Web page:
E-Verify Self-Assessment Guides for Employers21 Aug 2012
The U.S. Citizenship and Immigration Services (USCIS) recently released E-Verify Self-Assessment Guides. These guides are intended to assist participating employers in their use of the E-Verify program and related compliance with requirements for the I-9. Form I-9 audits and compliance have become a hot topic in more recent years. Following is an explanation of the purpose of the guides and the relevance of E-Verify to employers, including employers of students with OPT.
Background on E-Verify
E-Verify is an online system created by the U.S. Department of Homeland Security (DHS) to assist employers with the generally voluntary online verification employment eligibility of their new employees. The E-Verify system checks employees’ information against records maintained by the DHS and the U.S. Social Security Administration (SSA).
A discussion of E-Verify can be found in our blog post, entitled Murthy Working to Improve Immigration Law (12.Mar.2012). The E-Verify system has been criticized by some for inaccuracies in the records maintained by DHS and SSA and concerns remain about the inappropriate termination of employment-eligible U.S. workers. However, it can be a valuable tool for some employers and a requirement for others, including employers of F-1 students seeking or possessing extended optional practical training (OPT) based upon science, technology, engineering, and mathematics (STEM) degrees.
Self-Assessment Guides Can Help Employers
The USCIS states that the new E-Verify guides are meant to help employers implement a voluntary self-appraisal of how their companies are currently using the E-Verify system and to identify mistakes within their internal procedures. The guides simplify the E-Verify process and provide checklists for employers. The guides also help participating employers to comply with the existing employment verification laws. More detailed guidance is available in the M-274 Handbook for Employers and the E-Verify User Manual for Employers.
USCIS Identifies Common E-Verify Mistakes
The USCIS has identified five common employer mistakes in the E-Verify process. These are:
a) Creating duplicate cases (in the E-Verify system) for the same employee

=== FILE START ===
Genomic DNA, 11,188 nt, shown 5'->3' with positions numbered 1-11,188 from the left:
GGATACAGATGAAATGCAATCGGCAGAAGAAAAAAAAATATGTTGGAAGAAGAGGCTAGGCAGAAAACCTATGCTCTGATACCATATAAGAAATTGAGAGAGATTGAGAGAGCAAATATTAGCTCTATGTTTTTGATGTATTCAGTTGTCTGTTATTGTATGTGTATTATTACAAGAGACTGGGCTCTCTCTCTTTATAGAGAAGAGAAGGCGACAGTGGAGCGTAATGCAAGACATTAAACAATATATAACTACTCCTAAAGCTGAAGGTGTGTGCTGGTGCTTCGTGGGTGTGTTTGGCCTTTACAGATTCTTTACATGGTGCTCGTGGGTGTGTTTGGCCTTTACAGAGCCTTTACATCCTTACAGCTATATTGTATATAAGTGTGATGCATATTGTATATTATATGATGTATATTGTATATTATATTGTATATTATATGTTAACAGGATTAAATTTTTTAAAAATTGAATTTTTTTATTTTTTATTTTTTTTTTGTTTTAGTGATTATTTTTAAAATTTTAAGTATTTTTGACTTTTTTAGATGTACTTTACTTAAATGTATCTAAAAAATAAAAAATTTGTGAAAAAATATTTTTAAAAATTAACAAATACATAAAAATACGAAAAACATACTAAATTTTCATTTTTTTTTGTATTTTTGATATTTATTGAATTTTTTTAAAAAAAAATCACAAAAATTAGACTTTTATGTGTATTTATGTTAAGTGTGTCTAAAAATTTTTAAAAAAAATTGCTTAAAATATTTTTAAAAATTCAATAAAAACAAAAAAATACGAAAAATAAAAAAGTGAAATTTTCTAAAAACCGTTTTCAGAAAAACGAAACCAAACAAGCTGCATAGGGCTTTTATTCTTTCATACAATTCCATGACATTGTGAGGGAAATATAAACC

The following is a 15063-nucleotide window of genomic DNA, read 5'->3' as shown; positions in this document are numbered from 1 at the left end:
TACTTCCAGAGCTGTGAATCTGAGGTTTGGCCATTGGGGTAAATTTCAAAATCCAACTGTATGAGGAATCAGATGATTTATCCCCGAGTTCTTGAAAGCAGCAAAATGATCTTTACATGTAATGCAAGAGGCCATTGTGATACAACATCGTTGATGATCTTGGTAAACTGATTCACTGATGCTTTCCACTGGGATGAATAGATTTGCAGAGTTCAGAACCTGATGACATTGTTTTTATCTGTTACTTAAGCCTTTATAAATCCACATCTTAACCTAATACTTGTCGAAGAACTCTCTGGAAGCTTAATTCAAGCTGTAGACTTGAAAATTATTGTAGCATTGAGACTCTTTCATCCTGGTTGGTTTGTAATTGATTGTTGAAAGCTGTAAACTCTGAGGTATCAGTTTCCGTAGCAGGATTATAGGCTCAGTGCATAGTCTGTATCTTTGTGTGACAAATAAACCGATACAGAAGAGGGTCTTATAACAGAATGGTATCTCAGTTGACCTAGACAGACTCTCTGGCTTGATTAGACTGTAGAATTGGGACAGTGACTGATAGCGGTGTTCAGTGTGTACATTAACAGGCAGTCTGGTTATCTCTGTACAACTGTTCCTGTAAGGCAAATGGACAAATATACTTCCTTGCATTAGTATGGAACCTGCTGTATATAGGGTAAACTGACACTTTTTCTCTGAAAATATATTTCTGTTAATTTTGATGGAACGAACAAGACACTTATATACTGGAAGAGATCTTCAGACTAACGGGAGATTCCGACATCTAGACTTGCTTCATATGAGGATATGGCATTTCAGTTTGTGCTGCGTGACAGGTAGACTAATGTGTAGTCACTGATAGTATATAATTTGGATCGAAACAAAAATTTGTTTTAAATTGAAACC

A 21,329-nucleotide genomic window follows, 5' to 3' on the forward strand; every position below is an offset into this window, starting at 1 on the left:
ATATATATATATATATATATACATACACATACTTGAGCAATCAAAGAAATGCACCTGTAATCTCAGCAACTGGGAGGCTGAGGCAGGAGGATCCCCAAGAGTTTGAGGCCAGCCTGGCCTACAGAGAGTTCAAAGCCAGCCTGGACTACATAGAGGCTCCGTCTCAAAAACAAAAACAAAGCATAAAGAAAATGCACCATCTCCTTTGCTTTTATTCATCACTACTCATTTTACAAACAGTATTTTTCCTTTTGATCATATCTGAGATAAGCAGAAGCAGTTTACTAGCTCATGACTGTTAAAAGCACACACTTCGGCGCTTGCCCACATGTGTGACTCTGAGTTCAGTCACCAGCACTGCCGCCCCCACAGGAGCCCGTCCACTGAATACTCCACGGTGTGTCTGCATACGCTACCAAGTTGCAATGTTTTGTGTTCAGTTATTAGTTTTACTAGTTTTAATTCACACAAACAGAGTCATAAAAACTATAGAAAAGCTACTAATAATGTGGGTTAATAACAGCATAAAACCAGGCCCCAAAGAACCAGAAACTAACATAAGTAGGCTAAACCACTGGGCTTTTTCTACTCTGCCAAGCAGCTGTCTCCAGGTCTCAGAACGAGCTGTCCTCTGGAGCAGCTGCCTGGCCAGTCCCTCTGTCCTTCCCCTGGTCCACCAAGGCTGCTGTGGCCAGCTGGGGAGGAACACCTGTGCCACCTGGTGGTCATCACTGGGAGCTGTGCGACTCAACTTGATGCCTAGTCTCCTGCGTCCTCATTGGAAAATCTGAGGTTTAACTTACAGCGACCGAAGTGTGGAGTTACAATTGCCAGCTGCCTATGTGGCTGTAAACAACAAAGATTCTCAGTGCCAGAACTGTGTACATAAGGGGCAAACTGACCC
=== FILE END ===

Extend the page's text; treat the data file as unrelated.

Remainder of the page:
b) Verifying employees hired before November 7, 1986
c) Immediately terminating employees who have received a tentative nonconfirmation of employment eligibility
d) Failing to create a case by the third day of employment
e) Creating cases for employees who were hired before the employer enrolled in the E-Verify program
E-Verify Employer Benefits: Like Extended F-1 STEM OPT
While E-Verify is generally a voluntary program, many employers participate in order to become eligible to work on certain government contracts that mandate the employer’s participation in E-Verify, while others may do so to qualify employees who are eligible for STEM F-1 OPT extensions. Students who have received degrees within the designated list of STEM areas can qualify for 17-month extensions of OPT employment authorization beyond the standard 12-month OPT period, for a total of 29 months, if the employer is registered in and using the E-Verify program.
Employers are more likely to be interested in STEM OPT employees, due to the recent expansion of eligible degree programs and the H1B cap limits. The new STEM program list was discussed in our NewsBrief, Expanded List of STEM Degrees Announced (11.Jun.2012). Information on the STEM OPT program is summarized on the USCIS WebSite in a set of Questions and Answers. Employers are cautioned that OPT employees must work with their schools’ Designated School Officials (DSOs) for issuance of the required forms for requesting STEM OPT extensions.
E-Verify is utilized by a wide variety of companies for many reasons, including STEM OPT extension employment. This allows employers to hire recent graduates in the higher demand STEM disciplines, on a longer timetable than is allowed under the standard 12-month F-1 OPT. This can be a more cost-effective option than filing H1B petitions for newer, untested, employees. Other employers use E-Verify either because they are required to do so for reasons unrelated to STEM OPT, like working on certain government contracts that mandate it, or because they are seeking the best available way to verify employment eligibility for their workforce. For all employers who use or are considering E-Verify, it is important to use it properly, which should be easier with the help of the new guides.
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